If someone were to take video tapes (with no audio) of your mediations, how different would one look from the other? We all tend to get into both personal and professional patterns. For example, we typically drive to errands on the same routes over time. Do we drive the same routes in mediations?
This study linked to below, another one about how our bodies may affect our cognition, reminds us that much more is going on in any session than we might guess. To circumvent or drive through roadblocks to resolution, change the routes, change the roads, change the physical positions and environment.
In previous posts, I have suggested ways to get out of ruts and to see the conflict resolution process with fresh eyes, artistic eyes, sometimes even jester eyes. Those new eyes are the hallmark of a 21st-century mediator. Re-spect means look again. Re-spect your methods of mediation.
Try this: Think of a mediation as a game of jacks; they never fall the same way and you and the parties can use lots of ways to pick them up. Positions in the circle around the game can and probably should change; the bodies of the players are just as important as the minds.
And don't forget to change the ball to get a new bounce!
Here's that reminder of how much is going on in the room beyond what's in our skulls: "Leaning to the Left Makes the Eiffel Tower Seem Smaller: Posture-Modulated Estimation" (Psychological Science). Abstract:
In two experiments, we investigated whether body posture influences people’s estimation of quantities. According to the mental-number-line theory, people mentally represent numbers along a line with smaller numbers on the left and larger numbers on the right. We hypothesized that surreptitiously making people lean to the right or to the left would affect their quantitative estimates. Participants answered estimation questions while standing on a Wii Balance Board. Posture was manipulated within subjects so that participants answered some questions while they leaned slightly to the left, some questions while they leaned slightly to the right, and some questions while they stood upright. Crucially, participants were not aware of this manipulation. Estimates were significantly smaller when participants leaned to the left than when they leaned to the right.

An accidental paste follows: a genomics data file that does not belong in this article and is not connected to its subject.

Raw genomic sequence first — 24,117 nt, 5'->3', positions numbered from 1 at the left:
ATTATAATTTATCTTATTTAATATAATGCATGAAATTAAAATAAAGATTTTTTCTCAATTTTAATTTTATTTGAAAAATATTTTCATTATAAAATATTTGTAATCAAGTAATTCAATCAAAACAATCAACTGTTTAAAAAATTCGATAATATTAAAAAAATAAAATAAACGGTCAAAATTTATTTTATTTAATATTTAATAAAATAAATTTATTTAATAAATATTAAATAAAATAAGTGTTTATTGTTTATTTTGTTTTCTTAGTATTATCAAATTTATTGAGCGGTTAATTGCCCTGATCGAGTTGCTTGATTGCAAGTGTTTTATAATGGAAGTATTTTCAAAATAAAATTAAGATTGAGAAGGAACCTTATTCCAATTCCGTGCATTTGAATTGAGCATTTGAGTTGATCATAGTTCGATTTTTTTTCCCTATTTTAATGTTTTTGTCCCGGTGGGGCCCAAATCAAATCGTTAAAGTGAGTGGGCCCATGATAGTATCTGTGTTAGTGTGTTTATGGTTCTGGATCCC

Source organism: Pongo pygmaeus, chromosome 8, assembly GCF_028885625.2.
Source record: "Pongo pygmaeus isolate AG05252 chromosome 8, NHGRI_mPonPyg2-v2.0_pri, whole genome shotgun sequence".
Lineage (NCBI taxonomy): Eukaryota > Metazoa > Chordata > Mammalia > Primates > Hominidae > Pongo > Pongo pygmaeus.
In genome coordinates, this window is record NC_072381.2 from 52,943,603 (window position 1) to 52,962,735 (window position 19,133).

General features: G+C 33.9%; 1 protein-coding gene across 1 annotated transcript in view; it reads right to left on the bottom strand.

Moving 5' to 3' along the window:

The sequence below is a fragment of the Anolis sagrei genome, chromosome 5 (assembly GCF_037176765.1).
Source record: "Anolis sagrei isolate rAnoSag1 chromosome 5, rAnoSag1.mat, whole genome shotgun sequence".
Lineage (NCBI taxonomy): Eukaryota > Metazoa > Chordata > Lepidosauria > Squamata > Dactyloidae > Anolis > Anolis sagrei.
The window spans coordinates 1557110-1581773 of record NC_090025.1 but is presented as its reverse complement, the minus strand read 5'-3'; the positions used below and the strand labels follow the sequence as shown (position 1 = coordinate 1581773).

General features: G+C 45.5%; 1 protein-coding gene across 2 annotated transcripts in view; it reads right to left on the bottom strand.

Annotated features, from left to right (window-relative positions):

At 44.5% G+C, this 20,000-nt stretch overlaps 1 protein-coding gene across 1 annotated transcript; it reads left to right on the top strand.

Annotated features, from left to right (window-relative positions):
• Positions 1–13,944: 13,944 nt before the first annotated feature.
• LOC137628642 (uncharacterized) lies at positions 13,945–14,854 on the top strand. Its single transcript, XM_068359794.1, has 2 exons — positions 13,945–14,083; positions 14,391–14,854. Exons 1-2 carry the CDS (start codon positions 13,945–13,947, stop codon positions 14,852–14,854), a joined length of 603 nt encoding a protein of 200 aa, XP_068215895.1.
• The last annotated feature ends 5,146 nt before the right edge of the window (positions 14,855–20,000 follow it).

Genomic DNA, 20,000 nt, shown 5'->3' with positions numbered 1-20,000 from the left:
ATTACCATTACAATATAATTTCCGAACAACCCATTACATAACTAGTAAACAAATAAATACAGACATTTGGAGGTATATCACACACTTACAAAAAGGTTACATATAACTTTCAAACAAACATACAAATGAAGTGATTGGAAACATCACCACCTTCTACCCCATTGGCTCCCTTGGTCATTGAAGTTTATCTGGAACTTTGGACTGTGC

From the Discussion:
Body posture influences quantitative estimates. We predicted that people would make smaller estimates while leaning slightly to the left than they would while leaning slightly to the right, and this prediction was borne out by our results. Remarkably, our manipulations of posture influenced participants’ estimations even though participants were unaware of their true posture. According to the mental-number-line theory, people mentally represent numbers on a line with smaller numbers on the left side and larger numbers on the right side (Restle, 1970). Presumably, making an estimation involves retrieving instances from memory, and such instances function as anchors (Tversky & Kahneman, 1974). Leaning to the left should therefore make smaller numbers more accessible than larger numbers, and leaning to the right should make larger numbers more accessible than smaller numbers.
Note: Click for a podcast about this research: "Mind-Body Mindblower: Posture Affects Estimates" (Scientific American).